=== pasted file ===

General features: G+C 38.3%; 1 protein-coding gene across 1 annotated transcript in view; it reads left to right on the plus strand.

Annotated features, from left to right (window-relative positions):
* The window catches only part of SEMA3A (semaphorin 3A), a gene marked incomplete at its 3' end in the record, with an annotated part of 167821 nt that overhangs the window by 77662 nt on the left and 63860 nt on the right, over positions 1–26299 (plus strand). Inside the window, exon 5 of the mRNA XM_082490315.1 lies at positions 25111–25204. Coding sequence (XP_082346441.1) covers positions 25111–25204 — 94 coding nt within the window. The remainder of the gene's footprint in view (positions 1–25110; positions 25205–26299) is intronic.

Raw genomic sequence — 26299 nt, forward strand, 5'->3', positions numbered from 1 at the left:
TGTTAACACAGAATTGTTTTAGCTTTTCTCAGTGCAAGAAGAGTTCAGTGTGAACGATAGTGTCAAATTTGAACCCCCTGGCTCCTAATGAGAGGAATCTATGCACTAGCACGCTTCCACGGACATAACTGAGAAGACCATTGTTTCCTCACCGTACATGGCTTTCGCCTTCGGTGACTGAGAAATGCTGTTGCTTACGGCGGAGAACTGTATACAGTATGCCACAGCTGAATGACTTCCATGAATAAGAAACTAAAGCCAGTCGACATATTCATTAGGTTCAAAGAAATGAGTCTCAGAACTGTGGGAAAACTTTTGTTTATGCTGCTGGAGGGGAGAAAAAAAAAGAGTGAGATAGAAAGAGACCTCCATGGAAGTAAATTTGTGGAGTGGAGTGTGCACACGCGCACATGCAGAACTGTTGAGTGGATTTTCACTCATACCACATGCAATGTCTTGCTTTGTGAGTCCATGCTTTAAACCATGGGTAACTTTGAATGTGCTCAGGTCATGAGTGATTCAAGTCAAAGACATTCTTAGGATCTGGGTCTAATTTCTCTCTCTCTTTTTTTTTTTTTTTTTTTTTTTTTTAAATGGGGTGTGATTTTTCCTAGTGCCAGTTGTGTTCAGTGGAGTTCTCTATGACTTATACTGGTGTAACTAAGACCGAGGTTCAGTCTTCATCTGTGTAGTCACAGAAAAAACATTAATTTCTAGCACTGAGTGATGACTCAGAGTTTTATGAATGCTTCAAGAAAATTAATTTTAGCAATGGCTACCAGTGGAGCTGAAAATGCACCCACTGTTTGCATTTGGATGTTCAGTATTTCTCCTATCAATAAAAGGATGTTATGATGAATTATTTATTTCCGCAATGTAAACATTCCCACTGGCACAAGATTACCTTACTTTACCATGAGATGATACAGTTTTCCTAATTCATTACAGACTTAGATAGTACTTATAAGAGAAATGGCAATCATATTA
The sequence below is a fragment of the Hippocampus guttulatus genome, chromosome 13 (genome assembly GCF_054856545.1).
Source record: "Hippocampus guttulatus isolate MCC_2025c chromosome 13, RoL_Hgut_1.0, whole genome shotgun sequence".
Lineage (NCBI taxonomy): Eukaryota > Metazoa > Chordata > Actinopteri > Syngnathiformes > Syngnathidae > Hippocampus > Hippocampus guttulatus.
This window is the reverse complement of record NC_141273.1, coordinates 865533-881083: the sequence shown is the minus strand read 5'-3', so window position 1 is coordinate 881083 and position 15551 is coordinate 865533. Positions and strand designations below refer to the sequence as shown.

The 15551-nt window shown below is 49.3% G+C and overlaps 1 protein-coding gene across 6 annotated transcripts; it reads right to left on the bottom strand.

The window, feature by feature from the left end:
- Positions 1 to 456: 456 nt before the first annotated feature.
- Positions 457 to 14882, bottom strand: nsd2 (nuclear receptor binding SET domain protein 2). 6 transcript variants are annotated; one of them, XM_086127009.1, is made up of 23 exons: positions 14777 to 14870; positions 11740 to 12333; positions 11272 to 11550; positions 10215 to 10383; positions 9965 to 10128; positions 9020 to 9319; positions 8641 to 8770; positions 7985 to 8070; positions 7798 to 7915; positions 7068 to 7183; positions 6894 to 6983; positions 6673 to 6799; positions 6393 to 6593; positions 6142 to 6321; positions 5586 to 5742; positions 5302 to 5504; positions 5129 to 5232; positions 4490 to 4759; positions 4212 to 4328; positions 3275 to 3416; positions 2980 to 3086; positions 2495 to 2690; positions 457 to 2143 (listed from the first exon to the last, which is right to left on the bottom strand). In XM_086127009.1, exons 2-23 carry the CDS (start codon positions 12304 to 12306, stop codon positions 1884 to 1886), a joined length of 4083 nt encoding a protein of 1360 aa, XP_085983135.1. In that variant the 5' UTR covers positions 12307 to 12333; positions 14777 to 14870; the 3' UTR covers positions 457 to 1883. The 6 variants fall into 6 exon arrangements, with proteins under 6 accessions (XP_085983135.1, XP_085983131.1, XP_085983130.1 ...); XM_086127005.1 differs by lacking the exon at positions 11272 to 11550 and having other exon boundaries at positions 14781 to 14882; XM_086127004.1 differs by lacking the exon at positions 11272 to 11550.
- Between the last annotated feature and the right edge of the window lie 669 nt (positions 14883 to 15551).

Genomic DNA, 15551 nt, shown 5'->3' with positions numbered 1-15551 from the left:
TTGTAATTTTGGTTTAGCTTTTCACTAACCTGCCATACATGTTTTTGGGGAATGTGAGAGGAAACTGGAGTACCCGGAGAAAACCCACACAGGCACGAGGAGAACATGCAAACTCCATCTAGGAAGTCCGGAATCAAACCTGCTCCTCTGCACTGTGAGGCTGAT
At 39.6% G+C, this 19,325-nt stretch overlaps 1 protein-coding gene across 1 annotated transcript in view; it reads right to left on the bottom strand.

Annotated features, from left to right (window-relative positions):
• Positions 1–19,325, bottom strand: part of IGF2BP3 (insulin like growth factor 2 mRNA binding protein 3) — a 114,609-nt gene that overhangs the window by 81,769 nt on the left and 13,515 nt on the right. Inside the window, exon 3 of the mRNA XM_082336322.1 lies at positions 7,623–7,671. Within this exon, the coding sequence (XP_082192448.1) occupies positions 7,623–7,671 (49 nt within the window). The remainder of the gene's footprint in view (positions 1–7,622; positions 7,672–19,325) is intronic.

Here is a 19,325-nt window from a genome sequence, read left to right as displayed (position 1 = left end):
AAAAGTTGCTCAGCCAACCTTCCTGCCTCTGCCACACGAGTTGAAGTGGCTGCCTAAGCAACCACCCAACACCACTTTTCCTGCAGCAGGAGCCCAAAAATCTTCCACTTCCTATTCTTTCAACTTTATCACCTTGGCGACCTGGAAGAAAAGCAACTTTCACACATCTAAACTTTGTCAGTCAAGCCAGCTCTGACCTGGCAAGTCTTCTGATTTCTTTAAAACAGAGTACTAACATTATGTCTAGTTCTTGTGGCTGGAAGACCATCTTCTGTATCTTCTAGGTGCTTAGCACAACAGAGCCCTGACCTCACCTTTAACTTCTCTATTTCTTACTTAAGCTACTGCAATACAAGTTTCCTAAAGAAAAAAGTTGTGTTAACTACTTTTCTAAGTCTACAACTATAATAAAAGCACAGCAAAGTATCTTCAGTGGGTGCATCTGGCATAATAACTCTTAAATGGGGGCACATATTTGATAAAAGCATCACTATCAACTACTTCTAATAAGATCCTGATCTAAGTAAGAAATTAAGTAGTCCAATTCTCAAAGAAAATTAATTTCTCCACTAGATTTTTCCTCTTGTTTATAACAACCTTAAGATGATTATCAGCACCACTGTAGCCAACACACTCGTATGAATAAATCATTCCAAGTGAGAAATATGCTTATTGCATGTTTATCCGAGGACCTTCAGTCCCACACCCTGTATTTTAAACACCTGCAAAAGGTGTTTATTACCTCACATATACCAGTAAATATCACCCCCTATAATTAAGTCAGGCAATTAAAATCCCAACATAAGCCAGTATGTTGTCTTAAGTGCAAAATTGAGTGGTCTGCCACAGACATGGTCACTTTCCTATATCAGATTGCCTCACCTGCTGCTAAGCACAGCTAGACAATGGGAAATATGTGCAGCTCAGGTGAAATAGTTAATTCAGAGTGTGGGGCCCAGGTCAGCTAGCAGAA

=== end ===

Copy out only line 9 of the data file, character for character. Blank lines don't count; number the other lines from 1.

This window is the reverse complement of record NC_141273.1, coordinates 865533-881083: the sequence shown is the minus strand read 5'-3', so window position 1 is coordinate 881083 and position 15551 is coordinate 865533. Positions and strand designations below refer to the sequence as shown.